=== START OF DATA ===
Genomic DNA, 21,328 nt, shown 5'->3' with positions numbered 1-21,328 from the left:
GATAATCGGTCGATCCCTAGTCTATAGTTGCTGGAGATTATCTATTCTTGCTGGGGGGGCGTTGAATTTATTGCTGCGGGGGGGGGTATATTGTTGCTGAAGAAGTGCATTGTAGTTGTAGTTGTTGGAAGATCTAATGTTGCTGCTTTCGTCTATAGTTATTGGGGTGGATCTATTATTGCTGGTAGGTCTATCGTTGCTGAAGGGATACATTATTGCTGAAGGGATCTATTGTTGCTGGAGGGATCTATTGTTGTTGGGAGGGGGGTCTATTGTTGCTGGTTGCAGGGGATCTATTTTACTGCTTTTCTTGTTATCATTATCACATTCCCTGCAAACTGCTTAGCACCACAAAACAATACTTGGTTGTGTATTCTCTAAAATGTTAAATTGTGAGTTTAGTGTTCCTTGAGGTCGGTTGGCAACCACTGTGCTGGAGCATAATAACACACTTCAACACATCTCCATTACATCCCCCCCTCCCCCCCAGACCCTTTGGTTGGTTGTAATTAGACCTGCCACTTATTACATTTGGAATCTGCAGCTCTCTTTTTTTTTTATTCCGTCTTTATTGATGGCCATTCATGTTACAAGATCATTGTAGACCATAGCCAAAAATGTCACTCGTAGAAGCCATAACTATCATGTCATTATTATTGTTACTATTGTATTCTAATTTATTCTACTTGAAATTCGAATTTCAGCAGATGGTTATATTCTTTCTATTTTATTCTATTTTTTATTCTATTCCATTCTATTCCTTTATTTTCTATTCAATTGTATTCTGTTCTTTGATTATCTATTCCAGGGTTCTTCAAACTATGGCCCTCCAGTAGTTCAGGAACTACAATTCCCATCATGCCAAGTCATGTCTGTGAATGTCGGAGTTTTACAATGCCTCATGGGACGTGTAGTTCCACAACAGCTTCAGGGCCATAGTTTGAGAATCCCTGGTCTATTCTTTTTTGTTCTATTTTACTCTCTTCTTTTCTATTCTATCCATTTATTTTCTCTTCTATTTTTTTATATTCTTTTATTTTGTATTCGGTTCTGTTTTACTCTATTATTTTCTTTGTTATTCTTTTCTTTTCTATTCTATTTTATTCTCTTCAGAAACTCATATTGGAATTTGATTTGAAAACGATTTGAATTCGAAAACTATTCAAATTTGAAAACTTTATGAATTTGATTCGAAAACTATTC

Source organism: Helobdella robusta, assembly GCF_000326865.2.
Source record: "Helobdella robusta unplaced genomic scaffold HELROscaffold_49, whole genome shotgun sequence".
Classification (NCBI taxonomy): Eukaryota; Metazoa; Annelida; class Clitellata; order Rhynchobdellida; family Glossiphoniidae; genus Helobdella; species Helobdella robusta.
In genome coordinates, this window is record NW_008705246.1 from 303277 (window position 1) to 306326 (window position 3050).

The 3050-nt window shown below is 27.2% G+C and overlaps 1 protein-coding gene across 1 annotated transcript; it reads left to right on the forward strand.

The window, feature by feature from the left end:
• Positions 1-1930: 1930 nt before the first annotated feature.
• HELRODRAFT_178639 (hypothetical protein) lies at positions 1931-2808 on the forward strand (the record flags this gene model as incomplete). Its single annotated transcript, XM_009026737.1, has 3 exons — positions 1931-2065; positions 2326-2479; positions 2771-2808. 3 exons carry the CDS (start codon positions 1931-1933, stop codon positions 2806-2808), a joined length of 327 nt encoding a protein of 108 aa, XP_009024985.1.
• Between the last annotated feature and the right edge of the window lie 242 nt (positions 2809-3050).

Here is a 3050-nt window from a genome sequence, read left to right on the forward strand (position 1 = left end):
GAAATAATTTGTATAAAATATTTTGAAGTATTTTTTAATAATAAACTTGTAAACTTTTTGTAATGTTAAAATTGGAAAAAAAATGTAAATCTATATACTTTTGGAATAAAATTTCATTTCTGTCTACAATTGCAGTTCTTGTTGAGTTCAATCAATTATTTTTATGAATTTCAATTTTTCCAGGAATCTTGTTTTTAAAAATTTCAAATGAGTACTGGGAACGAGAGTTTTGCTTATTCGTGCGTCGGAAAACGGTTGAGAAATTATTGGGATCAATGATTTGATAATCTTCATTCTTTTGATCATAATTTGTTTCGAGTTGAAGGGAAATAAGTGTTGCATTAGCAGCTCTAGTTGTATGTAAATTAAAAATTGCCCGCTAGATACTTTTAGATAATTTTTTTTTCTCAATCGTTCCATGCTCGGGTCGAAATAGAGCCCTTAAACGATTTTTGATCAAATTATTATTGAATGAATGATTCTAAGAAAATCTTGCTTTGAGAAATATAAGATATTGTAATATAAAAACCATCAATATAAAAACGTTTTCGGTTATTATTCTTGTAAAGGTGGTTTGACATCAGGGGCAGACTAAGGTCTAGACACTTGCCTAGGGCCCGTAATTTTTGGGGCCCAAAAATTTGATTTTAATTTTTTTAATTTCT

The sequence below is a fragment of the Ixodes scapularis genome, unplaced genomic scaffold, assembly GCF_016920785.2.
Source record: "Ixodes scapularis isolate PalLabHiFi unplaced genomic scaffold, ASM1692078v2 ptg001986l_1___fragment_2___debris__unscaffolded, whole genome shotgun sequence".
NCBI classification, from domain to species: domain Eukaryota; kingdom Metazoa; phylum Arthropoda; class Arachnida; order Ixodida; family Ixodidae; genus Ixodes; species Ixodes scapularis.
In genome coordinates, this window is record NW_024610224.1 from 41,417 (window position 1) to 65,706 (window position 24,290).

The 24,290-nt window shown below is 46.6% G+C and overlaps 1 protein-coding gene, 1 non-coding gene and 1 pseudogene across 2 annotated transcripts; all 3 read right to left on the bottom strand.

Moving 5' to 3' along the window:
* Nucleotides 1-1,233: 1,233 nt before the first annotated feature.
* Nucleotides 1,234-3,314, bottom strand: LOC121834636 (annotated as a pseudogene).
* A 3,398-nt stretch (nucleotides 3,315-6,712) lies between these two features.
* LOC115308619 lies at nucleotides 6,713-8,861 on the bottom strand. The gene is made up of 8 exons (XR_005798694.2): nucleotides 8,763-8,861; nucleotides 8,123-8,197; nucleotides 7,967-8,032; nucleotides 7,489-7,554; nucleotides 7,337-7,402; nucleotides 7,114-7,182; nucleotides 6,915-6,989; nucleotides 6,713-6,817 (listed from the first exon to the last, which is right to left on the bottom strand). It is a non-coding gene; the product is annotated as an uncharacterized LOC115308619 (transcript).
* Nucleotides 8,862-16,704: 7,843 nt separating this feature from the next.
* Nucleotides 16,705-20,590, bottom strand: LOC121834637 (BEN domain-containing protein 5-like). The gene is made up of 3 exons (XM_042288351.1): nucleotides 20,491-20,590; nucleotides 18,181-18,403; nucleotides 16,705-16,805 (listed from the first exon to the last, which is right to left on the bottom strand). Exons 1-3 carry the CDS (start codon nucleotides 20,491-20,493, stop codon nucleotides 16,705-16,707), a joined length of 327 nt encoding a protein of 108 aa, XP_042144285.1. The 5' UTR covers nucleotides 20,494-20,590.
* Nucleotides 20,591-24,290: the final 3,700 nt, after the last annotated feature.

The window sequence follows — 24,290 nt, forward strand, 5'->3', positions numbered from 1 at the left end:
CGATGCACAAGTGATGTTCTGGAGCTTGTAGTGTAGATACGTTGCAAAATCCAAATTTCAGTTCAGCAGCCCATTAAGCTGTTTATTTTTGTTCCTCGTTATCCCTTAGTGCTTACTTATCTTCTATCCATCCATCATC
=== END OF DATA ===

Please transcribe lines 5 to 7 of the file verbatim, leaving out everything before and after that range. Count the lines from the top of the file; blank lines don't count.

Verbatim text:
Classification (NCBI taxonomy): Eukaryota; Metazoa; Annelida; class Clitellata; order Rhynchobdellida; family Glossiphoniidae; genus Helobdella; species Helobdella robusta.
In genome coordinates, this window is record NW_008705246.1 from 303277 (window position 1) to 306326 (window position 3050).

The 3050-nt window shown below is 27.2% G+C and overlaps 1 protein-coding gene across 1 annotated transcript; it reads left to right on the forward strand.